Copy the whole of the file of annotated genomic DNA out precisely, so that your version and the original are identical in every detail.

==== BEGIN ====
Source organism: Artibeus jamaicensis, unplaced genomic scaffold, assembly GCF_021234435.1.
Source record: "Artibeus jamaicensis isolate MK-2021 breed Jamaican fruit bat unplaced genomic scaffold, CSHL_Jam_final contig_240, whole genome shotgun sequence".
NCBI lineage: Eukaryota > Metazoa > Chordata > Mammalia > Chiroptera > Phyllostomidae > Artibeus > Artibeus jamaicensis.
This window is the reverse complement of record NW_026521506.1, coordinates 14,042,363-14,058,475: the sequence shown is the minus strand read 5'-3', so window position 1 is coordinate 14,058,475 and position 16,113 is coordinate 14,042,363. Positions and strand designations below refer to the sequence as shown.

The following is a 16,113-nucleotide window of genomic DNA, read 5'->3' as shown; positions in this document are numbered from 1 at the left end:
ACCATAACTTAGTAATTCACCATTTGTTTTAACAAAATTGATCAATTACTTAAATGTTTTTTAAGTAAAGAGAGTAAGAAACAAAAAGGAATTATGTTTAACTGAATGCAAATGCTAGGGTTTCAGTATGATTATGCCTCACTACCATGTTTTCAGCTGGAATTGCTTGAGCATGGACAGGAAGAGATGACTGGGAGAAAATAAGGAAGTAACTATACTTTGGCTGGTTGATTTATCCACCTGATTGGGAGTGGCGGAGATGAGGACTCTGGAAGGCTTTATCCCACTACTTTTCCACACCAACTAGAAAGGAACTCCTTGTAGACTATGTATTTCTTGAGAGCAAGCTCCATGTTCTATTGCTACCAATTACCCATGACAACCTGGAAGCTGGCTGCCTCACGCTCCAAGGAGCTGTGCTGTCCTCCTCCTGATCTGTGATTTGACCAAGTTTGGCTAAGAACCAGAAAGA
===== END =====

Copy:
Source organism: Artibeus jamaicensis, unplaced genomic scaffold, assembly GCF_021234435.1.
Source record: "Artibeus jamaicensis isolate MK-2021 breed Jamaican fruit bat unplaced genomic scaffold, CSHL_Jam_final contig_240, whole genome shotgun sequence".
NCBI lineage: Eukaryota > Metazoa > Chordata > Mammalia > Chiroptera > Phyllostomidae > Artibeus > Artibeus jamaicensis.
This window is the reverse complement of record NW_026521506.1, coordinates 14,042,363-14,058,475: the sequence shown is the minus strand read 5'-3', so window position 1 is coordinate 14,058,475 and position 16,113 is coordinate 14,042,363. Positions and strand designations below refer to the sequence as shown.

The following is a 16,113-nucleotide window of genomic DNA, read 5'->3' as shown; positions in this document are numbered from 1 at the left end:
ACCATAACTTAGTAATTCACCATTTGTTTTAACAAAATTGATCAATTACTTAAATGTTTTTTAAGTAAAGAGAGTAAGAAACAAAAAGGAATTATGTTTAACTGAATGCAAATGCTAGGGTTTCAGTATGATTATGCCTCACTACCATGTTTTCAGCTGGAATTGCTTGAGCATGGACAGGAAGAGATGACTGGGAGAAAATAAGGAAGTAACTATACTTTGGCTGGTTGATTTATCCACCTGATTGGGAGTGGCGGAGATGAGGACTCTGGAAGGCTTTATCCCACTACTTTTCCACACCAACTAGAAAGGAACTCCTTGTAGACTATGTATTTCTTGAGAGCAAGCTCCATGTTCTATTGCTACCAATTACCCATGACAACCTGGAAGCTGGCTGCCTCACGCTCCAAGGAGCTGTGCTGTCCTCCTCCTGATCTGTGATTTGACCAAGTTTGGCTAAGAACCAGAAAGA